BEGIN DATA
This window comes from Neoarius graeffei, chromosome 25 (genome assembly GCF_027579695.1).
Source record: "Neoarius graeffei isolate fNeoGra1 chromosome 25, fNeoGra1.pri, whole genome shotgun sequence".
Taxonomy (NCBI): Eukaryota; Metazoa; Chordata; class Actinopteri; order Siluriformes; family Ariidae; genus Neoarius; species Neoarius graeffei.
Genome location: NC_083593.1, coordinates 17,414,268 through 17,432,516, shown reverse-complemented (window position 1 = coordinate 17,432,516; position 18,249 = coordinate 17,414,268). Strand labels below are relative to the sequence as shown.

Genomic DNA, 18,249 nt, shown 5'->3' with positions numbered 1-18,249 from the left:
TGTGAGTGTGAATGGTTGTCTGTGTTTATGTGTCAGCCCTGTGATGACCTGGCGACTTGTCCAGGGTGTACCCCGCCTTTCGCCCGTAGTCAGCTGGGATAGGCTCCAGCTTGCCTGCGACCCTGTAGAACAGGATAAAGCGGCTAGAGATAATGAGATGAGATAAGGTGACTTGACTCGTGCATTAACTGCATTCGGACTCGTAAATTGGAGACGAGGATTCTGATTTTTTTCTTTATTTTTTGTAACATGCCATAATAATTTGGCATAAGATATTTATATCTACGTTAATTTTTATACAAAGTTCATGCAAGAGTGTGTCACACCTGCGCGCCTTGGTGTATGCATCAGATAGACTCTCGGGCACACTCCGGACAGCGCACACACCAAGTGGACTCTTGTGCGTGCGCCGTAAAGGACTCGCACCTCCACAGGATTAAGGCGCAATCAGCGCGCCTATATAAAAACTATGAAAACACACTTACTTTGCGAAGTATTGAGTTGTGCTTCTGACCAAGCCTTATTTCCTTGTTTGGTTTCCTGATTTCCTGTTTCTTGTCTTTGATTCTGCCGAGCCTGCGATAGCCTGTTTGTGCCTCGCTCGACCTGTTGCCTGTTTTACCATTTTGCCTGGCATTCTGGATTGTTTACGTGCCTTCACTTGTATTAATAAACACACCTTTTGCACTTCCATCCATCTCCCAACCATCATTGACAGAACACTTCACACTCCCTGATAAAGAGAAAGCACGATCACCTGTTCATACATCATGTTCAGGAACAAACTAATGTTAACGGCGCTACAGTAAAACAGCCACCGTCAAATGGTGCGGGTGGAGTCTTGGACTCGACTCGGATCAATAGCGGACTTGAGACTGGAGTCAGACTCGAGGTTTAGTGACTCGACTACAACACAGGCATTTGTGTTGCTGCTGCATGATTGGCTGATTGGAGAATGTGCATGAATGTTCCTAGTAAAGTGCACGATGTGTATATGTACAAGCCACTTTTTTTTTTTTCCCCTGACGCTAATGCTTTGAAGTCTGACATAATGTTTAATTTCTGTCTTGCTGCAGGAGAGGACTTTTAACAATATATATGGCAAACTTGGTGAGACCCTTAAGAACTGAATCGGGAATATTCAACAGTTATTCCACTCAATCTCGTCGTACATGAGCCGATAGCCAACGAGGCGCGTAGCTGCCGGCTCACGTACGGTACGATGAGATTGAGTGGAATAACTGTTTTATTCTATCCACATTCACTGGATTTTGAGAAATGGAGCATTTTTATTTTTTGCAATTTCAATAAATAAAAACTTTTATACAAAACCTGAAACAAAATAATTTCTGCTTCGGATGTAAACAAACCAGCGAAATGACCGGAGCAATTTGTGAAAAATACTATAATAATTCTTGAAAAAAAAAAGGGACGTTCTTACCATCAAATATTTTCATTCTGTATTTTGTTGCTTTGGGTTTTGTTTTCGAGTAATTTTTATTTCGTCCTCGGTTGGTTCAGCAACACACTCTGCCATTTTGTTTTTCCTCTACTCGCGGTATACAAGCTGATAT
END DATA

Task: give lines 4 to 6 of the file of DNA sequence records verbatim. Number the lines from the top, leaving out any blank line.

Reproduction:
Genome location: NC_083593.1, coordinates 17,414,268 through 17,432,516, shown reverse-complemented (window position 1 = coordinate 17,432,516; position 18,249 = coordinate 17,414,268). Strand labels below are relative to the sequence as shown.

Genomic DNA, 18,249 nt, shown 5'->3' with positions numbered 1-18,249 from the left:
TGTGAGTGTGAATGGTTGTCTGTGTTTATGTGTCAGCCCTGTGATGACCTGGCGACTTGTCCAGGGTGTACCCCGCCTTTCGCCCGTAGTCAGCTGGGATAGGCTCCAGCTTGCCTGCGACCCTGTAGAACAGGATAAAGCGGCTAGAGATAATGAGATGAGATAAGGTGACTTGACTCGTGCATTAACTGCATTCGGACTCGTAAATTGGAGACGAGGATTCTGATTTTTTTCTTTATTTTTTGTAACATGCCATAATAATTTGGCATAAGATATTTATATCTACGTTAATTTTTATACAAAGTTCATGCAAGAGTGTGTCACACCTGCGCGCCTTGGTGTATGCATCAGATAGACTCTCGGGCACACTCCGGACAGCGCACACACCAAGTGGACTCTTGTGCGTGCGCCGTAAAGGACTCGCACCTCCACAGGATTAAGGCGCAATCAGCGCGCCTATATAAAAACTATGAAAACACACTTACTTTGCGAAGTATTGAGTTGTGCTTCTGACCAAGCCTTATTTCCTTGTTTGGTTTCCTGATTTCCTGTTTCTTGTCTTTGATTCTGCCGAGCCTGCGATAGCCTGTTTGTGCCTCGCTCGACCTGTTGCCTGTTTTACCATTTTGCCTGGCATTCTGGATTGTTTACGTGCCTTCACTTGTATTAATAAACACACCTTTTGCACTTCCATCCATCTCCCAACCATCATTGACAGAACACTTCACACTCCCTGATAAAGAGAAAGCACGATCACCTGTTCATACATCATGTTCAGGAACAAACTAATGTTAACGGCGCTACAGTAAAACAGCCACCGTCAAATGGTGCGGGTGGAGTCTTGGACTCGACTCGGATCAATAGCGGACTTGAGACTGGAGTCAGACTCGAGGTTTAGTGACTCGACTACAACACAGGCATTTGTGTTGCTGCTGCATGATTGGCTGATTGGAGAATGTGCATGAATGTTCCTAGTAAAGTGCACGATGTGTATATGTACAAGCCACTTTTTTTTTTTTCCCCTGACGCTAATGCTTTGAAGTCTGACATAATGTTTAATTTCTGTCTTGCTGCAGGAGAGGACTTTTAACAATATATATGGCAAACTTGGTGAGACCCTTAAGAACTGAATCGGGAATATTCAACAGTTATTCCACTCAATCTCGTCGTACATGAGCCGATAGCCAACGAGGCGCGTAGCTGCCGGCTCACGTACGGTACGATGAGATTGAGTGGAATAACTGTTTTATTCTATCCACATTCACTGGATTTTGAGAAATGGAGCATTTTTATTTTTTGCAATTTCAATAAATAAAAACTTTTATACAAAACCTGAAACAAAATAATTTCTGCTTCGGATGTAAACAAACCAGCGAAATGACCGGAGCAATTTGTGAAAAATACTATAATAATTCTTGAAAAAAAAAAGGGACGTTCTTACCATCAAATATTTTCATTCTGTATTTTGTTGCTTTGGGTTTTGTTTTCGAGTAATTTTTATTTCGTCCTCGGTTGGTTCAGCAACACACTCTGCCATTTTGTTTTTCCTCTACTCGCGGTATACAAGCTGATAT